WSWS reporters interviewed residents on Robinwood Street, on Detroit’s northeast side, on the night of the fires that swept through their neighborhood. More than 20 dwellings were destroyed or damaged
Dale Phillips said the fire started, “In one of the houses on Robinwood and spread to the other three houses.” Most of the houses had already been abandoned, he said, adding, “There are a few families on the block. And they were scared because it was so close to them.”
Phillips said the fire spread because of the wind. “It’s so windy, it was catching everything on fire. The brush on the ground, everything.”
“This used to be a beautiful neighborhood,” continued Phillips. “But people couldn’t afford to keep their homes and abandoned them. So they’ve become a fire hazard. It’s a danger for everybody.”
“Something happens in this neighborhood every day. But with the wind blowing the way it is, it’s much worse.”
He explained that many of his neighbors had lost their utility service because they could not keep up with the bills charged by DTE Energy, the utility giant, which also is responsible for the power lines that collapsed triggering many of the fires.
“They need to give people help out here,” continued Phillips. My daughter had her electricity cut off. You can’t get any help from anybody.”
Lynn Hill said she heard it was from a transformer. “It’s still sad because people have to live around here. It’s bad. The neighborhood is going down. The last four years in particular have been terrible. Now, the city is talking about tearing down all of these houses. What are they going to do, just let them burn down?
“It is going to sit like this. We have houses on our block that have been burned out for three years, and they are still sitting there. You know once you have a fire, you have to pay the city to tear it down. People paid their money, and the house is still sitting there.”
Asked about the cuts in the fire department, Lynn said she knew other friends on the west side where a fire was taking place, and they also could not get fire help.
“What are they going to do, wait until everybody gets burned out? There is no help. These firemen can only do so much. They are tired. Right now they need to go somewhere and lie down. It’s almost 8 o’clock, and they have been here for almost three hours.”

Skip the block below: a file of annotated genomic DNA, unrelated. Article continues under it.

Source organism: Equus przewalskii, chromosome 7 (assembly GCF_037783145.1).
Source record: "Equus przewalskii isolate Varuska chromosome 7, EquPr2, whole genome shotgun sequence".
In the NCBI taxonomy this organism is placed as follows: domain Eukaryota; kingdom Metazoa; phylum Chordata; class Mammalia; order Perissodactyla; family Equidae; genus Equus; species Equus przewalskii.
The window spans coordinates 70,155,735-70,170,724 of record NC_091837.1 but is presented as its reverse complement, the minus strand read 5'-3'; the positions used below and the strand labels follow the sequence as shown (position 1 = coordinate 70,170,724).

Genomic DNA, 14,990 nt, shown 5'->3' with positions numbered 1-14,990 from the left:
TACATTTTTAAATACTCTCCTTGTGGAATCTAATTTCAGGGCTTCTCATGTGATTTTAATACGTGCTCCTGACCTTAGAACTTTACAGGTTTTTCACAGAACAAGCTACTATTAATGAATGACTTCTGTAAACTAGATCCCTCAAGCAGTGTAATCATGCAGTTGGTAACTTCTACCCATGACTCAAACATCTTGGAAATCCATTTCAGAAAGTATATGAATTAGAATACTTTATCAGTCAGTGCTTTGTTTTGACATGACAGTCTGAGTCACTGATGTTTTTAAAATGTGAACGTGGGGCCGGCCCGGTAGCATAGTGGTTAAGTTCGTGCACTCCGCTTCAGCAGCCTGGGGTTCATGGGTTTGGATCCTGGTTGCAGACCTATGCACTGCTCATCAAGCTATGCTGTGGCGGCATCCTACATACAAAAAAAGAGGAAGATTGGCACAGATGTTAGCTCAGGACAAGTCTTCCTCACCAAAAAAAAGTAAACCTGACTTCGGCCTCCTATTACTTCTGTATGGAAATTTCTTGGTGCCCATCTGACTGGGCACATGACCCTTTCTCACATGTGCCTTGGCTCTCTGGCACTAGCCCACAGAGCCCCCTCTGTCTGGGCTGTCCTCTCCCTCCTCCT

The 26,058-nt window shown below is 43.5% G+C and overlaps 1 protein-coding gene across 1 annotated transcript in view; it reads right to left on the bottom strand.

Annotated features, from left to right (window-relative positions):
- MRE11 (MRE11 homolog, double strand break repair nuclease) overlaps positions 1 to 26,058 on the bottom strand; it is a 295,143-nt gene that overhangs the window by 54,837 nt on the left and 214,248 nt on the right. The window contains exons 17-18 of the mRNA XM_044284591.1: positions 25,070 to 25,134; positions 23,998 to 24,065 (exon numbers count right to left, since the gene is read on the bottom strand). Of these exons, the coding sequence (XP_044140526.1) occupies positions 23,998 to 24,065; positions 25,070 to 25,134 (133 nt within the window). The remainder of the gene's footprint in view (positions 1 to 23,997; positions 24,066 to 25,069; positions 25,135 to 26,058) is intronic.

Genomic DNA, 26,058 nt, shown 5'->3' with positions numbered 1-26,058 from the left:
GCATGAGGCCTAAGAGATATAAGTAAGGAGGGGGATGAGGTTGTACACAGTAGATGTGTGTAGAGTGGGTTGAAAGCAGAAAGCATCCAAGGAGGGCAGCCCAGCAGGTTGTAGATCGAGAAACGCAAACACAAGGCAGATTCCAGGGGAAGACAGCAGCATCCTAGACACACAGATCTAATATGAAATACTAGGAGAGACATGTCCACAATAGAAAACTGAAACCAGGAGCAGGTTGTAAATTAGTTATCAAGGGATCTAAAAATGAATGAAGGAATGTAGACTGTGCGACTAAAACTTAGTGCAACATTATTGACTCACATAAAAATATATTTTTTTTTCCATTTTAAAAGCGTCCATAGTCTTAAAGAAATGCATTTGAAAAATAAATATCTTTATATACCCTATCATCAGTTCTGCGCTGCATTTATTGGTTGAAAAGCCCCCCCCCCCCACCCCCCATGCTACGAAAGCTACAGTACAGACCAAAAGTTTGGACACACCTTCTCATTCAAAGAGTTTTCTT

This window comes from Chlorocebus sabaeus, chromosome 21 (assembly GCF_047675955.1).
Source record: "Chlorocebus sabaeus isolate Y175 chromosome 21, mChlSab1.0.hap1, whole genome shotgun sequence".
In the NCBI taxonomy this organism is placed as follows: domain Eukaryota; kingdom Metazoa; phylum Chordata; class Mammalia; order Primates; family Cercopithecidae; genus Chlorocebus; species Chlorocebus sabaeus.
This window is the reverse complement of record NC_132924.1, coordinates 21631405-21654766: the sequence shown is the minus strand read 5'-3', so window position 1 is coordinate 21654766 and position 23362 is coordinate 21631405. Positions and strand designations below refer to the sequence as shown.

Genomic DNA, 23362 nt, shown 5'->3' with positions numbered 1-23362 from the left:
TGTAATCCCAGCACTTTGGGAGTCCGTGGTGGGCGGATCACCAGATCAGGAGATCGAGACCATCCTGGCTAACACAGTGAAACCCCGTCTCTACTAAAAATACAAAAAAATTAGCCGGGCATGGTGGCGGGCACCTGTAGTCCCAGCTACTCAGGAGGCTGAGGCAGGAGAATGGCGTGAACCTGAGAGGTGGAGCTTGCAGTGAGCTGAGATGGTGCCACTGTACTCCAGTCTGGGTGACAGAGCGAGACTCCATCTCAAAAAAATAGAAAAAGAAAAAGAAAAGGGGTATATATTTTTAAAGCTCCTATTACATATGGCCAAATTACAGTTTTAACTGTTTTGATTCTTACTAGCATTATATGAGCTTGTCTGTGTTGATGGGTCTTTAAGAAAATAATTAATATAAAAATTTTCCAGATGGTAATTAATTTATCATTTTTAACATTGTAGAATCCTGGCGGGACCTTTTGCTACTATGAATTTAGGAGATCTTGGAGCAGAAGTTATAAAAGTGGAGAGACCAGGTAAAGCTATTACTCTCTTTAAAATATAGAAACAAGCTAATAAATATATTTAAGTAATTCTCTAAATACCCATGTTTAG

Ben Hardaway, a small business owner and former autoworker said he saw the fire when it began. “The fire started in the alley when it caught a garage on fire. It spread to the adjacent properties. I saw it when it started. We first noticed a flame coming from the alley in an abandoned property. It spread to the adjacent property, and the wind fanned the flames.
“This appears to be an electrical fire from the branches rubbing against the utility lines. The people who live in the first house here had called the utility company several times to trim back the trees from the utility lines. So with all the dry timber and the overgrown brush, the fire started back there.”
He added, “The fires took place because there are so many abandoned properties. There are only six occupied properties out of maybe 30. All of them have overgrowth with the bushes, the weeds, everything. I tried to help the gentleman that lives in the first house. We were watering down the roof and the utility line came down.”
Hardaway explained that the area has been in decline for the last 6 or 7 years in particular. “I have lived in the area for 25 years. It was called the Nortown area. It had a theater on the corner. It is a lot different than 25 years ago.
“We were sitting here watching this and four houses were engulfed before the fire department got here. It happened just that fast because of the wind. The wind was just whipping the flames. It was just jumping from house to house.
“See that house? The only thing left is the masonry work. The firemen were trying to get the front, and then the garage caught on fire.”
When asked about the claims by DTE and the media that “energy theft” may have been behind some of the fires, he said, “People are doing this out of desperation. They have exhausted all of their options, and resort to something that is clearly dangerous, but they do it anyway because they have to survive. If you have children in the house you try to keep them warm. You try to subsist. People who are law-abiding citizens who want to go by the rules, they can’t afford to.”